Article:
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From — February 19th, 2021
How do you focus on one goal (one "job") in messaging that speaks directly to your audience? This week, we're taking a look at some e-commerce emails with JUDY.
This FF episode was sponsored by emfluence. Get paired with a marketer to see how your strategy will work in the emfluence Marketing Platform.
📋 TL;DR key takeaways from this episode:
1. Help your audience focus on a specific goal per email. With e-commerce, keep the design focused and simple with the combination of design colors and product photography.
2. Invite your customers to make a buying decision on a landing page rather than trying to immediately convert them in an email. Bring in personalized, dynamic content to speak directly to your audience.
3. If you’re sending an all-image email, think about accessibility. Make sure text is easy to read on mobile, include alt-text, and be consistent.
Matthew Smith: Happy Feedback Friday, everybody. It's another good day to be here with Matt Helbig. How are you?
Matt Helbig: What's up, email geeks? Welcome back to another Feedback Friday with Matthew Smith.
Matthew Smith: Well, today I've got some of my favorites. I don't know if you knew, but preparation is the way, and JUDY is how that gets done. I had an enjoyable time going through their brand.
They popped up as just an excellent brand not long ago. And of course, during COVID, all this stuff got pretty interesting. I think it's an exciting brand to follow, but they have some exciting emails. I thought I'd take us through a couple of these.
They're not just talking about what happens if you're in a pandemic, but also what happens if you're in storms? How ready are you? What is the problem? Is preparation a real thing?
They're trying to legitimize preparation where many people think about preppers out there being a little bit cuckoo. They're making us think a little differently.
I'm pretty interested in what they're doing and on an email level they check off many boxes for me. Simplicity and a focused number of colors. What's working for you? What are you noticing?
Matt Helbig: Interesting to see their email strategy because I've been targeted online on Instagram a bunch with a lot of their advertising. I think they are leaning into the branding aspect of this brand.
Their email strategy is similar to their Instagram, which is getting some excellent product photography, bringing some cool layouts. I think many of these emails are pretty image-heavy, but I think they stand out by trying to use different fonts and unique designs to make their creative stand out compared to some of these other brands that might not be so flashy.
Matthew Smith: If you're going to do all image, one of the main critiques that we've had has been that all image emails tend to be small.
Several levels of accessibility:
They're covering their ground, at least on the first one, where these type sizes are readable in a mobile context. I've been pretty happy with that portion. I would love to look at their copy and their strategy. I think these are smart.
They play on this idea of the fear of missing out and being prepared, which is an integral part of their brand. They do things like, "Don't miss your chance to make a choice." Somebody has done some excellent work with the copy on something like that. They always have this consistent CTA in black and this great use of orange and sometimes yellow. I think that this gets the point across so well. It's just super consistent. The type sizes are consistent. There's very little that's getting in my way here to make a purchase. I love that.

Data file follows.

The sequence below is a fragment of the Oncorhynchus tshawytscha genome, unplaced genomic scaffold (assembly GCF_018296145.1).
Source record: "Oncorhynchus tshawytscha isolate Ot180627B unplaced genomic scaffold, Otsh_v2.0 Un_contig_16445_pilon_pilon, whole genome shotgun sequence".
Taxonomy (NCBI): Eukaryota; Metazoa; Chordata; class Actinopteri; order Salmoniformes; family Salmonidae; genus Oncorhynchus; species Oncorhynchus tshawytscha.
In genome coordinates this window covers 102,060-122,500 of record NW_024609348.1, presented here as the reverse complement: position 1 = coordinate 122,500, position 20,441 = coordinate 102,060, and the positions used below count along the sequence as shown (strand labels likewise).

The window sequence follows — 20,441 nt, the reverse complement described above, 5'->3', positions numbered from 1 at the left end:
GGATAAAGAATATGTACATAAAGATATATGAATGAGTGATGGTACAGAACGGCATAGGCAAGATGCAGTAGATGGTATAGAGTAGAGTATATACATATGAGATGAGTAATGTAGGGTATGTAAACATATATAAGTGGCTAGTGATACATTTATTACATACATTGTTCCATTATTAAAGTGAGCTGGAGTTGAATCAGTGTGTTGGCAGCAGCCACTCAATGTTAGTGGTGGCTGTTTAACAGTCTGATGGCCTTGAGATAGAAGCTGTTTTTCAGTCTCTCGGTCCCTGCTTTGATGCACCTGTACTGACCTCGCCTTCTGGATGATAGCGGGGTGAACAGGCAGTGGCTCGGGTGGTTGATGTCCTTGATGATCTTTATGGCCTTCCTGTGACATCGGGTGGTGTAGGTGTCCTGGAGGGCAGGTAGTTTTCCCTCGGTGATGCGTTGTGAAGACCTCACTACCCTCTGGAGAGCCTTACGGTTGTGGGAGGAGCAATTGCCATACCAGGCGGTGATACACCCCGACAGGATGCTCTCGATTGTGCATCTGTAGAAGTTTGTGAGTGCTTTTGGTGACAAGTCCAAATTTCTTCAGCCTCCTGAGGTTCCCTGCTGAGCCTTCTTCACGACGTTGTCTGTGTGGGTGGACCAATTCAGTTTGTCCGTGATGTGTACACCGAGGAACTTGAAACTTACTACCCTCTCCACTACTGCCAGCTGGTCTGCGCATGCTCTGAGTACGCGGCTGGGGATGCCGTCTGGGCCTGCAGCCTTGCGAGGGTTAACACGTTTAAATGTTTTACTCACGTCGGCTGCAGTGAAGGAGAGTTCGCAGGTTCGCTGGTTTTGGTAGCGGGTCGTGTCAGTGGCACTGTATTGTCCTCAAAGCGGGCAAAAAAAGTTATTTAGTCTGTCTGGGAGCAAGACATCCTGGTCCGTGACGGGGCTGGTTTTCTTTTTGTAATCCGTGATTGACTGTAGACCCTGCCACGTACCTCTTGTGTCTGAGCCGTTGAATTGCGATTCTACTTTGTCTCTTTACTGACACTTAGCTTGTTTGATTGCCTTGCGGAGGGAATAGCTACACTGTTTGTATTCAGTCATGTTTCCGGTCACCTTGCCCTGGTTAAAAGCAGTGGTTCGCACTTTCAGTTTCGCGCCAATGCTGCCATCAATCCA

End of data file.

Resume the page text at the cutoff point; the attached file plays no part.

I'm interested in their strategy on this one, how they've captured this idea of like in the car, on the go, hunkering at home—these different levels of kits that you can get. Whereas prepping, in general, can seem overwhelming, they've done an excellent job of making it seem pretty accessible just to be prepared and a lot less cuckoo feeling.
So, what would you change, if anything?
Matt Helbig: I appreciate how short and to the point these are. They don't dive in too much about what's in the packs, at least in this series. They're just inviting you to a landing page and letting you know what you need to know when it comes to these products. I appreciate it's this invitation to a click to go to a landing page to make a buying decision rather than convert you into the email.
These are pretty hard creatives to make fully live text and fully accessible. Even if they spent all that time doing that, I'm not sure if the ROI would be there for them. I think optimizing for mobile is probably the best thing they can do with these. Maybe they could try to bring in some more personalization or dynamic content or something, depending on the different segments they have in their audience.
Overall, I feel like they're doing a pretty great job with the products that they have and how they're marketing them using email, social, and different channels to do that.
Matthew Smith: I'm pretty impressed. One of the things I particularly liked, too, is using these notifications to drive people into traffic. Good work, JUDY folks. Come check out the emails on reallygoodemails.com and see how they're doing some of this stuff.
The driving points that you can walk away with are: JUDY has done a great job with simplicity and playing design golf, getting down to the simplest number of colors, and the least amount of differences to focus the user on a specific goal job email so you know what you need to do in each of these emails very quickly. Well done, JUDY. Thank you for being a good inspiration. See you on the flip side.
Matt Helbig: Peace.
Matthew Smith: Happy Friday. Talk soon.
CEO at Really Good Emails. CEO at Fathom & Draft. I love to hustle and have fun. Ask me anything. Have a great day.
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